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René Descartes proposed that a philosopher should assume as little about the world as possible and gradually build reliable knowledge using step-by-step reasoning, observation and experiment. John Locke proposed that a baby starts out as a ``blank slate''. Bertrand Russell [Rus13] proposed starting with sensation and building up a theory of the world on that foundation. Positivist philosophy and behaviorism in psychology advocated the same methodology.1

Likewise, the AI learning literature is based on learning to recognize patterns in the inputs to a machine or computer program. A baby that started with its sensations and built a world-model from that might be called a Lockean baby. I don't know whether any computer program starting from sensation has ever learned the existence of semi-permanent physical objects that persist even when not perceived.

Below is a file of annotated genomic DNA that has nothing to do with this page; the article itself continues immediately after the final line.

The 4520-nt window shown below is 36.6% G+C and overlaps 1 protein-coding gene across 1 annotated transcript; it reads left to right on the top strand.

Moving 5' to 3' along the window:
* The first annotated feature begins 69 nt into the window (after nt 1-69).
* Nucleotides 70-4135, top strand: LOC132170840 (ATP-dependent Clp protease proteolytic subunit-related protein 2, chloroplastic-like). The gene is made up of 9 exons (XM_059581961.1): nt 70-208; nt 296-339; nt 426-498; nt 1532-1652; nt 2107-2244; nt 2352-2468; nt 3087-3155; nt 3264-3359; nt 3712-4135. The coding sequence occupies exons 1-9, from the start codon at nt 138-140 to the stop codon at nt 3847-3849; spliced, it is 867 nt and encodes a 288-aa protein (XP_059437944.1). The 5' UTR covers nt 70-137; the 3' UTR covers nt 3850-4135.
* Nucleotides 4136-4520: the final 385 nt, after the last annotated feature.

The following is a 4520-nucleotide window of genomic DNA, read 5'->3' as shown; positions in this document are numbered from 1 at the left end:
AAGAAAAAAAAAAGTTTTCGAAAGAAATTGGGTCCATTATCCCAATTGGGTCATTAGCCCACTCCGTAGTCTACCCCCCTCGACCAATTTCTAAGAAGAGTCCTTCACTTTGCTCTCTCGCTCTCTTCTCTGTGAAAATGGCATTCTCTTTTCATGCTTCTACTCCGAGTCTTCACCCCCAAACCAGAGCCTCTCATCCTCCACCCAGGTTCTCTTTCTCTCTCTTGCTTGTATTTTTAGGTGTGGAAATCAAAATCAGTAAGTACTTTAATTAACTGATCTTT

For a philosopher, starting from sensation and building up from there has the advantage of avoiding a priori assumptions, but neither actual science nor common sense works that way. Instead there is almost always a complex structure of ideas that is modified piecemeal.

Evolution solved a different problem than that of starting a baby with no a priori assumptions.

Instead of building babies as Lockean philosophers taking nothing but their sensations for granted, evolution produced babies with innate prejudices that correspond to facts about the world and babies' positions in it. Learning starts from these prejudices.2Evolution isn't perfect and human babies don't have all useful prejudices. What is the world like, and what are these instinctive prejudices?3

This paper studies the problem as follows.

In so far as we have an idea what innate knowledge of the world would be useful, AI can work on putting it into robots, and cognitive science and philosophy can look for evidence of how much of it evolved in humans. This is the designer stance.5

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John McCarthy